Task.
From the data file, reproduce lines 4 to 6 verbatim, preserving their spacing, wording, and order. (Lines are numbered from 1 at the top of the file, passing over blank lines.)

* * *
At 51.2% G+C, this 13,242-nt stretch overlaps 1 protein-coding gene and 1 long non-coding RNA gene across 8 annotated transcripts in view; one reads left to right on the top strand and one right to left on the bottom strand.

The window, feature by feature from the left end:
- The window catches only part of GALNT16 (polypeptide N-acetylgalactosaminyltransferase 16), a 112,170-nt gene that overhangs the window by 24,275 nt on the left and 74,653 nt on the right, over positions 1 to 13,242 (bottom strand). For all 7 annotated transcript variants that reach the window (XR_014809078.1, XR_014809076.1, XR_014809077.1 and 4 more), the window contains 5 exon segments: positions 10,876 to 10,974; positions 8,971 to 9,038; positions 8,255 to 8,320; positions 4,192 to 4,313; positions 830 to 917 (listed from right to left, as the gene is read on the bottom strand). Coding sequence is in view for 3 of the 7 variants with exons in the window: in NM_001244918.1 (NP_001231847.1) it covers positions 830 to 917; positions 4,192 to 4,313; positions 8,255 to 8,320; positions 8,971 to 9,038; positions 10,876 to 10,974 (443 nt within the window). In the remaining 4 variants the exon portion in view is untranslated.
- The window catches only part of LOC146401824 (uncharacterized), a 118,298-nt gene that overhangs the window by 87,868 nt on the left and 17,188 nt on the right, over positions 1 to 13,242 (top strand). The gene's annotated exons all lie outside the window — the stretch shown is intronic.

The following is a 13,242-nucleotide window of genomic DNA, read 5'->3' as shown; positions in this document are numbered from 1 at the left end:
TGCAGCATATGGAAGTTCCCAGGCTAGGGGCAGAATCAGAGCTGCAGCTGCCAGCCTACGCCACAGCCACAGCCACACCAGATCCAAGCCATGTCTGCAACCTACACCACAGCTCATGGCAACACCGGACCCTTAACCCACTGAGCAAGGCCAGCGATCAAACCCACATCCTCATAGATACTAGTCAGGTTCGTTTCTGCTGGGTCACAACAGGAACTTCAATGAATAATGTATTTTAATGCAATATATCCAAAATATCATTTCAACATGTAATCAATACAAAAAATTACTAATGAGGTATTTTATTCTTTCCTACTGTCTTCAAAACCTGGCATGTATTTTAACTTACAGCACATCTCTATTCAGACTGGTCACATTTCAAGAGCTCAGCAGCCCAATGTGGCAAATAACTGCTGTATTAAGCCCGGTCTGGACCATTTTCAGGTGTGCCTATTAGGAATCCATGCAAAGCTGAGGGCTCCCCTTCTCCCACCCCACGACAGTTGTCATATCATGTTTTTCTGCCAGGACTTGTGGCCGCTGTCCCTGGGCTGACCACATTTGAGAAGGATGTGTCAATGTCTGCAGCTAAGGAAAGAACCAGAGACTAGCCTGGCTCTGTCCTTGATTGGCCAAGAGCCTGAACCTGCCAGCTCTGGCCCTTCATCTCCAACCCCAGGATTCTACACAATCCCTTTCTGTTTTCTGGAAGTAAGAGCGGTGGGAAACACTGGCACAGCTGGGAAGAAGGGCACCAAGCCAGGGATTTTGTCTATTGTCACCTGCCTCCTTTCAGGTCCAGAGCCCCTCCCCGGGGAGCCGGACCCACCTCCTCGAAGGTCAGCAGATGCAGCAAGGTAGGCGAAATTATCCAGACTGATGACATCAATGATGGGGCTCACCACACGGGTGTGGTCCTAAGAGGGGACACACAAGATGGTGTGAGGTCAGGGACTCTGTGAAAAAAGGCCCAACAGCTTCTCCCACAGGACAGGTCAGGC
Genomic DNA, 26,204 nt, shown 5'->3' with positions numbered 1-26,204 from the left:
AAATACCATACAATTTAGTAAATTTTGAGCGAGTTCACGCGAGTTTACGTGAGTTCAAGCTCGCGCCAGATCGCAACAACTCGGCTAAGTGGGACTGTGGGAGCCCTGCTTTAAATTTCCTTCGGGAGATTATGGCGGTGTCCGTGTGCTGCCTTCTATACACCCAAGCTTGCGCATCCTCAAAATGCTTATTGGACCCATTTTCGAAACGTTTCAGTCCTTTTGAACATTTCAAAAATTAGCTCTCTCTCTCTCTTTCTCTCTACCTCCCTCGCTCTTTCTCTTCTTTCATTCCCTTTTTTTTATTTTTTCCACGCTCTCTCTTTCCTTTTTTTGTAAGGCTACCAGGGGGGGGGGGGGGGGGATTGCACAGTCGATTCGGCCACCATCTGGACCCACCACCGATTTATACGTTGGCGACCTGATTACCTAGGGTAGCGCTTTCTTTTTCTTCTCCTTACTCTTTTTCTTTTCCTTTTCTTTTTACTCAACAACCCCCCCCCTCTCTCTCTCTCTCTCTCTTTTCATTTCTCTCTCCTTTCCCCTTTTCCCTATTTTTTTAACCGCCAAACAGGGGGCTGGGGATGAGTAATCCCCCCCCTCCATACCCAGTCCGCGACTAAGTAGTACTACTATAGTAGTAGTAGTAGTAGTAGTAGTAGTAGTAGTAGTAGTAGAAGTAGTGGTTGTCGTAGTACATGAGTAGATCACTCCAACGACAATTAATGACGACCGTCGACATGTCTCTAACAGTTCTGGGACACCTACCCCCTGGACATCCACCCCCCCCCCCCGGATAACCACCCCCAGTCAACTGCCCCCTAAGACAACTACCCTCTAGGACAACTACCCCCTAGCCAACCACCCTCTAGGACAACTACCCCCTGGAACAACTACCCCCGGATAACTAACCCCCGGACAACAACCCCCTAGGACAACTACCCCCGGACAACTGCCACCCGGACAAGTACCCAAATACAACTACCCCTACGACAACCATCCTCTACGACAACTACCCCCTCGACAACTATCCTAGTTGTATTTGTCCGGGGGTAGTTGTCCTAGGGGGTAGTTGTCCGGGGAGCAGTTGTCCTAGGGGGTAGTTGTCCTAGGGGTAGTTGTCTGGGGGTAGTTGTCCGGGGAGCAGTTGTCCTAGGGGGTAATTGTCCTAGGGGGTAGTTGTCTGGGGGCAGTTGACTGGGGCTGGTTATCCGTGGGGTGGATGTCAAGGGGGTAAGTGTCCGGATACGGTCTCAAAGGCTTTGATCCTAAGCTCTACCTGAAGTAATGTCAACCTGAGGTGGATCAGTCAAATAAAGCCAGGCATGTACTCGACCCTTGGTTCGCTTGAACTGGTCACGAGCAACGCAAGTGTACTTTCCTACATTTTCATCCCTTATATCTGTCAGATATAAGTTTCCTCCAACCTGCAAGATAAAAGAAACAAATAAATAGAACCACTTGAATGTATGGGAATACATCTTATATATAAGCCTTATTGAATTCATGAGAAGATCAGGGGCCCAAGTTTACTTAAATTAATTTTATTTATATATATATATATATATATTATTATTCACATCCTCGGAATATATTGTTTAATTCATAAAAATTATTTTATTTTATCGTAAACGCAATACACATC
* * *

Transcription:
- The window catches only part of LOC146401824 (uncharacterized), a 118,298-nt gene that overhangs the window by 87,868 nt on the left and 17,188 nt on the right, over positions 1 to 13,242 (top strand). The gene's annotated exons all lie outside the window — the stretch shown is intronic.

The following is a 13,242-nucleotide window of genomic DNA, read 5'->3' as shown; positions in this document are numbered from 1 at the left end:
TGCAGCATATGGAAGTTCCCAGGCTAGGGGCAGAATCAGAGCTGCAGCTGCCAGCCTACGCCACAGCCACAGCCACACCAGATCCAAGCCATGTCTGCAACCTACACCACAGCTCATGGCAACACCGGACCCTTAACCCACTGAGCAAGGCCAGCGATCAAACCCACATCCTCATAGATACTAGTCAGGTTCGTTTCTGCTGGGTCACAACAGGAACTTCAATGAATAATGTATTTTAATGCAATATATCCAAAATATCATTTCAACATGTAATCAATACAAAAAATTACTAATGAGGTATTTTATTCTTTCCTACTGTCTTCAAAACCTGGCATGTATTTTAACTTACAGCACATCTCTATTCAGACTGGTCACATTTCAAGAGCTCAGCAGCCCAATGTGGCAAATAACTGCTGTATTAAGCCCGGTCTGGACCATTTTCAGGTGTGCCTATTAGGAATCCATGCAAAGCTGAGGGCTCCCCTTCTCCCACCCCACGACAGTTGTCATATCATGTTTTTCTGCCAGGACTTGTGGCCGCTGTCCCTGGGCTGACCACATTTGAGAAGGATGTGTCAATGTCTGCAGCTAAGGAAAGAACCAGAGACTAGCCTGGCTCTGTCCTTGATTGGCCAAGAGCCTGAACCTGCCAGCTCTGGCCCTTCATCTCCAACCCCAGGATTCTACACAATCCCTTTCTGTTTTCTGGAAGTAAGAGCGGTGGGAAACACTGGCACAGCTGGGAAGAAGGGCACCAAGCCAGGGATTTTGTCTATTGTCACCTGCCTCCTTTCAGGTCCAGAGCCCCTCCCCGGGGAGCCGGACCCACCTCCTCGAAGGTCAGCAGATGCAGCAAGGTAGGCGAAATTATCCAGACTGATGACATCAATGATGGGGCTCACCACACGGGTGTGGTCCTAAGAGGGGACACACAAGATGGTGTGAGGTCAGGGACTCTGTGAAAAAAGGCCCAACAGCTTCTCCCACAGGACAGGTCAGGC